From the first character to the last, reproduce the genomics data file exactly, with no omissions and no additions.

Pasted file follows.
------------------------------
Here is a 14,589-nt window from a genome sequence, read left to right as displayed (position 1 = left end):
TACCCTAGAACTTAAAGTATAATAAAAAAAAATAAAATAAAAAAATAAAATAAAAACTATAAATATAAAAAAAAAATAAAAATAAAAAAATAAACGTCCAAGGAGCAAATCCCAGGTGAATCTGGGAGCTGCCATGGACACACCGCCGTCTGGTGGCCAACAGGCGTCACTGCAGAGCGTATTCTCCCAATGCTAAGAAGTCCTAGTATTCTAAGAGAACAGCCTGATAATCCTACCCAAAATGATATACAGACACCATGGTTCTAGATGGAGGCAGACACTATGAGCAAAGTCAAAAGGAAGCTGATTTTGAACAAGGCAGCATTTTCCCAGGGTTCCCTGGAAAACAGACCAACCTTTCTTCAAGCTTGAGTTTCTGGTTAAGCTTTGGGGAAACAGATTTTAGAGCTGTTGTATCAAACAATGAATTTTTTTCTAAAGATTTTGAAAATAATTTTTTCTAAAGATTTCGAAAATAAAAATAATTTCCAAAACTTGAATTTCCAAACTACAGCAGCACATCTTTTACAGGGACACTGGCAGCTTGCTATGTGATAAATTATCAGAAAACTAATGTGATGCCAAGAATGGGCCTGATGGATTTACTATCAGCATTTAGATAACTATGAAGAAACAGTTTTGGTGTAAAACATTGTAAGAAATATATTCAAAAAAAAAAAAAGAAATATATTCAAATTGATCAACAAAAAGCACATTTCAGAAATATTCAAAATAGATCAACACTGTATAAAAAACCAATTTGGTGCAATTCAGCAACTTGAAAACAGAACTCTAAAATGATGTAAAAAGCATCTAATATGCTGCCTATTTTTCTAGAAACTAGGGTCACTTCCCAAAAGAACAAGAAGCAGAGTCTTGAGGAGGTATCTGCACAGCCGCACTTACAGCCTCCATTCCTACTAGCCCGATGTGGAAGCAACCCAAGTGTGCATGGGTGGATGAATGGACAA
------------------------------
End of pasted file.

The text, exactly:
Here is a 14,589-nt window from a genome sequence, read left to right as displayed (position 1 = left end):
TACCCTAGAACTTAAAGTATAATAAAAAAAAATAAAATAAAAAAATAAAATAAAAACTATAAATATAAAAAAAAAATAAAAATAAAAAAATAAACGTCCAAGGAGCAAATCCCAGGTGAATCTGGGAGCTGCCATGGACACACCGCCGTCTGGTGGCCAACAGGCGTCACTGCAGAGCGTATTCTCCCAATGCTAAGAAGTCCTAGTATTCTAAGAGAACAGCCTGATAATCCTACCCAAAATGATATACAGACACCATGGTTCTAGATGGAGGCAGACACTATGAGCAAAGTCAAAAGGAAGCTGATTTTGAACAAGGCAGCATTTTCCCAGGGTTCCCTGGAAAACAGACCAACCTTTCTTCAAGCTTGAGTTTCTGGTTAAGCTTTGGGGAAACAGATTTTAGAGCTGTTGTATCAAACAATGAATTTTTTTCTAAAGATTTTGAAAATAATTTTTTCTAAAGATTTCGAAAATAAAAATAATTTCCAAAACTTGAATTTCCAAACTACAGCAGCACATCTTTTACAGGGACACTGGCAGCTTGCTATGTGATAAATTATCAGAAAACTAATGTGATGCCAAGAATGGGCCTGATGGATTTACTATCAGCATTTAGATAACTATGAAGAAACAGTTTTGGTGTAAAACATTGTAAGAAATATATTCAAAAAAAAAAAAAGAAATATATTCAAATTGATCAACAAAAAGCACATTTCAGAAATATTCAAAATAGATCAACACTGTATAAAAAACCAATTTGGTGCAATTCAGCAACTTGAAAACAGAACTCTAAAATGATGTAAAAAGCATCTAATATGCTGCCTATTTTTCTAGAAACTAGGGTCACTTCCCAAAAGAACAAGAAGCAGAGTCTTGAGGAGGTATCTGCACAGCCGCACTTACAGCCTCCATTCCTACTAGCCCGATGTGGAAGCAACCCAAGTGTGCATGGGTGGATGAATGGACAA